boundless, bottomless happiness. If lous pictures; or, as the wall in thou hast opened the door of thine Ezekiel's vision, "portrayed" with

heart to let Christ in, the blood of

Christ hath opened and unlocked the "every form of creeping things, and abominable beasts,” a greater abom

door of heaven, and thou canst not ination than “the image of jealousy

be shut out. crucified Christ enat the outward gate of the altar.”—

tertained, will one day make glorified Charnock.

believers: his humiliation is the ready road both to his and his people's

exaltation.—Meriton. “Thy sins be forgiven thee.". Matt. ix. 2.

“We are debtors.”—Rom. viii. 12. Here is my hope, my joy, my rest; Poor debtors, consider how ye may I look into my Saviour's breast;

A full acquittance now receive! Away, sad doubt, and anxious fear!

And criminals, with pardon blest, Forgiveness is written there.

May at the Judge's instance live! We have been great sinners, but Take an account of your debts to we have a great Redeemer, able to God, as all prudent tradesmen do of save to the uttermost all that come their debts to those with whom they to God by him, and have called him deal. Think how many the particuby that name of his which is as oint- lars are, how great the sum total is, ment poured forth—"The Lord our and what circumstances have enRighteousness."

Our sins have hanced the debt, and run it up to a reached to the heavens, but we have great height-how exceeding sinful seen God's mercy in Christ reaching your sins have been-how exceeding beyond the heavens. We have been hateful to God and hurtful to yourwretchedly defiled in our own ways, selves. Put that question to yourbut we have seen not only a laver, selves which the unjust steward put but a fountain opened for the house to his lord's debtors : “How much of David to wash in; and have been owest thou unto my lord ?" and tell assured that the blood of Christ the truth as they did for themselves; cleanseth from all sin, even that and do not think to impose upon which, for the heinousness of its God, by making the matter better nature, and the multitude of its ag- than it is, as the steward did for gravations, hath been as scarlet and them, writing fifty for a hundred.crimson.--Henry.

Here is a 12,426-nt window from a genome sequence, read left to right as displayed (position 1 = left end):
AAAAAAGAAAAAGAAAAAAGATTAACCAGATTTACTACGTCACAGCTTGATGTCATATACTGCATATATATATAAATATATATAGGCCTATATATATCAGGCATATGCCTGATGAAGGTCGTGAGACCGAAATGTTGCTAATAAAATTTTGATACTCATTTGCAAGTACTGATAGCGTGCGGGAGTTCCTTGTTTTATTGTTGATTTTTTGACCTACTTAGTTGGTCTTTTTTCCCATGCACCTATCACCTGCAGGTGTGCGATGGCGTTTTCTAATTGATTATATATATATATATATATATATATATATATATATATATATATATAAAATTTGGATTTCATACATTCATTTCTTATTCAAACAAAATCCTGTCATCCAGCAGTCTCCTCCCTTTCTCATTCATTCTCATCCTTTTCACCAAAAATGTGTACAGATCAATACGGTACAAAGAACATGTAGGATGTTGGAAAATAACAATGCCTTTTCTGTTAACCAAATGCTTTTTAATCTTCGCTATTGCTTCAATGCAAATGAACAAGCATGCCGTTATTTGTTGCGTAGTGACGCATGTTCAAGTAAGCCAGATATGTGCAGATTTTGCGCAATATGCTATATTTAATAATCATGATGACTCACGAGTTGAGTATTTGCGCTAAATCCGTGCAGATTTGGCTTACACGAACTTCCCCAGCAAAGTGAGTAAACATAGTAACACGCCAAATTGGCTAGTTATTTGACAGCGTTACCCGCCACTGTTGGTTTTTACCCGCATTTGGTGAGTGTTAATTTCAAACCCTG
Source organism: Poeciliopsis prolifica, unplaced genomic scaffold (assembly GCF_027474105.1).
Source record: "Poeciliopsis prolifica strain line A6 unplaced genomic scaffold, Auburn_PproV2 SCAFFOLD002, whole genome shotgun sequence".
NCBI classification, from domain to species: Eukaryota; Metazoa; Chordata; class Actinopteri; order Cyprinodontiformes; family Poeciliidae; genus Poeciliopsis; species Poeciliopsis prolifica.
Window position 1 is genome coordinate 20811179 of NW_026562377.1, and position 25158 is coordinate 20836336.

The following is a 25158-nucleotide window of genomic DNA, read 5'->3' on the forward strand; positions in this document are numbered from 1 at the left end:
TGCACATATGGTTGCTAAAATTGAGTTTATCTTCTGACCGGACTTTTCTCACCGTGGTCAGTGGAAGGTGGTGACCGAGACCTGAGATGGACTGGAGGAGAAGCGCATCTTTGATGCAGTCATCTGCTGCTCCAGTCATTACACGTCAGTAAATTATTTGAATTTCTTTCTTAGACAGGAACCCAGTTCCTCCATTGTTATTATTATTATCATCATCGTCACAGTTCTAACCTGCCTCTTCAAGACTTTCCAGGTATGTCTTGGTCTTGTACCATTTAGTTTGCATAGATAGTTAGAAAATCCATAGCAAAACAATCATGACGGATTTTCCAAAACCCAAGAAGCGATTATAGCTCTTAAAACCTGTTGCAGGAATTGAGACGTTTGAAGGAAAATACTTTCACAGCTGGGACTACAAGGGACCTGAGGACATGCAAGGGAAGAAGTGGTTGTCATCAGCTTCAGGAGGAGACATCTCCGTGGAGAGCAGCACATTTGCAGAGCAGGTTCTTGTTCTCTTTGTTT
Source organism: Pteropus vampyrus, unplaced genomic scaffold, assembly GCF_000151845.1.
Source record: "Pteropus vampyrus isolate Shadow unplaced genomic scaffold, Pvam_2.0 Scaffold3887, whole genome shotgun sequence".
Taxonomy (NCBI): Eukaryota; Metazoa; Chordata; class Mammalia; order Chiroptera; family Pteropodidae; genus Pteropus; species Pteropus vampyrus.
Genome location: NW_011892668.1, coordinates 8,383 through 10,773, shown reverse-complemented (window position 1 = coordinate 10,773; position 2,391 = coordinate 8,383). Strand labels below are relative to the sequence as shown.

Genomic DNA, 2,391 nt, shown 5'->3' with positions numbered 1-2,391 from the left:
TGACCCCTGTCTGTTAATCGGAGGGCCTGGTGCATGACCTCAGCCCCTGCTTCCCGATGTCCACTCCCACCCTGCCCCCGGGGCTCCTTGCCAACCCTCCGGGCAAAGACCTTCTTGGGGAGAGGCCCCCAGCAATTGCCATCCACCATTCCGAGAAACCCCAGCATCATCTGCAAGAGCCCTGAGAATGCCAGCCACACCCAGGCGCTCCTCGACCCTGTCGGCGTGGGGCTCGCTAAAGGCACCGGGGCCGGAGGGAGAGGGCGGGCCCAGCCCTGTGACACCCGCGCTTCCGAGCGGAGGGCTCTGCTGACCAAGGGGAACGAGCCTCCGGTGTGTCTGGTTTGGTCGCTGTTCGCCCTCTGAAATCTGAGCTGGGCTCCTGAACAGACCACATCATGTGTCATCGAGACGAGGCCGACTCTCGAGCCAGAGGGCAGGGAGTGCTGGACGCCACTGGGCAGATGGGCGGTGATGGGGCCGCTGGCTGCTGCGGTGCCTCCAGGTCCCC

(Luke xvi. 5, 6.) —Henry.

FOSTER, PRINTER, KIRKBY LONSDALE.

FRIENDLY VISITOR.

No. 331.

APRIL, 1846.

Vol. 28.

MOLLY GAY.

(Concluded from our last.) It was Molly Gay’s constant habit to trace up every little act of kindness which she received, to the Lord as its giver. Every good gift,” she used to say, “and every perfect gift is from above, and cometh down from the Father of lights, with whom is no variableness, neither shadow of turning. I well remember that when I had once occasion to remark, that one of our farmers, who happened at that time to be the guardian of the poor, was more rough in manner than unkind in heart

“It is remarkable,” she replied, “that none of the parish officers with whom I had to do have ever spoken unkindly to me. Others say that Farmer — is a rough hard man; but he was always civil to me. God has turned the hearts of all to be kind to me. I never had an unkind word from

any overseer in

my

life.” Thus had God smoothed the way of his servant, and made it plain before her face; and as she was full of thankfulness for the past, so she was full of confidence for the future, that she should never be left or forsaken. She had no store laid by for the future but that contained in the storehouse of the promises of her God; but she did not even appear to wish for anything besides.

When I next called, she seemed weaker than usual, and after I had sat down, she said, “Sir, I am sinking fast; going home! O for more love! I want to love my Saviour more. I find my heart full of sin."

She then spoke of the text of the sermon which had been preached last Sunday morning, which had as usual been told her by Mrs. Ge. "No man having put his hand to the plough, and looking back, is fit for the kingdom of God.” (Luke ix. 62.) “I hope,” she said, " the sermon may do good; we must be faithful unto death if we would have the crown of life. I thought, sir,

D